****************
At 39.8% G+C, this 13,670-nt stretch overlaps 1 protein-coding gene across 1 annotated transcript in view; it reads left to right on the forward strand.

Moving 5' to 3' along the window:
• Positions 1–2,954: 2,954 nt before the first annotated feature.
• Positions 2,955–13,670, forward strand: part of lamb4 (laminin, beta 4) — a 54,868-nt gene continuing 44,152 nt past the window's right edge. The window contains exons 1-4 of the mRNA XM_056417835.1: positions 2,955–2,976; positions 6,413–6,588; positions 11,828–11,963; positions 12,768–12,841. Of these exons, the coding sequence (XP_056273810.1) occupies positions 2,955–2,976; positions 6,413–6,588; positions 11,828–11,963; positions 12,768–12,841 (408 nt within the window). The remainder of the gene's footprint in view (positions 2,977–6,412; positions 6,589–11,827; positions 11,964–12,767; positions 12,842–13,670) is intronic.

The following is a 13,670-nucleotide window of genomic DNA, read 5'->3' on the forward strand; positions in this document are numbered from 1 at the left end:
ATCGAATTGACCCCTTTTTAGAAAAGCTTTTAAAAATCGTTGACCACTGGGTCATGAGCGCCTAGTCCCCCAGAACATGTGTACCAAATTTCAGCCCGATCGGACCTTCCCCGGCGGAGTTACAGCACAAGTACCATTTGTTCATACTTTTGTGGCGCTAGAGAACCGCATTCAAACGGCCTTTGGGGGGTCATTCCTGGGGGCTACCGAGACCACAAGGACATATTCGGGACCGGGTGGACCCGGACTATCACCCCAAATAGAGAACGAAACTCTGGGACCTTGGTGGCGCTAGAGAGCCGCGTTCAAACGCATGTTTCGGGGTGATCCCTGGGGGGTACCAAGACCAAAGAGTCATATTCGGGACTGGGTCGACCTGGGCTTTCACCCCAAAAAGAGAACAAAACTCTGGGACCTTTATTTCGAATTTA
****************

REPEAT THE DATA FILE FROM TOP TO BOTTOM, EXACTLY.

At 39.8% G+C, this 13,670-nt stretch overlaps 1 protein-coding gene across 1 annotated transcript in view; it reads left to right on the forward strand.

Moving 5' to 3' along the window:
• Positions 1–2,954: 2,954 nt before the first annotated feature.
• Positions 2,955–13,670, forward strand: part of lamb4 (laminin, beta 4) — a 54,868-nt gene continuing 44,152 nt past the window's right edge. The window contains exons 1-4 of the mRNA XM_056417835.1: positions 2,955–2,976; positions 6,413–6,588; positions 11,828–11,963; positions 12,768–12,841. Of these exons, the coding sequence (XP_056273810.1) occupies positions 2,955–2,976; positions 6,413–6,588; positions 11,828–11,963; positions 12,768–12,841 (408 nt within the window). The remainder of the gene's footprint in view (positions 2,977–6,412; positions 6,589–11,827; positions 11,964–12,767; positions 12,842–13,670) is intronic.

The following is a 13,670-nucleotide window of genomic DNA, read 5'->3' on the forward strand; positions in this document are numbered from 1 at the left end:
ATCGAATTGACCCCTTTTTAGAAAAGCTTTTAAAAATCGTTGACCACTGGGTCATGAGCGCCTAGTCCCCCAGAACATGTGTACCAAATTTCAGCCCGATCGGACCTTCCCCGGCGGAGTTACAGCACAAGTACCATTTGTTCATACTTTTGTGGCGCTAGAGAACCGCATTCAAACGGCCTTTGGGGGGTCATTCCTGGGGGCTACCGAGACCACAAGGACATATTCGGGACCGGGTGGACCCGGACTATCACCCCAAATAGAGAACGAAACTCTGGGACCTTGGTGGCGCTAGAGAGCCGCGTTCAAACGCATGTTTCGGGGTGATCCCTGGGGGGTACCAAGACCAAAGAGTCATATTCGGGACTGGGTCGACCTGGGCTTTCACCCCAAAAAGAGAACAAAACTCTGGGACCTTTATTTCGAATTTA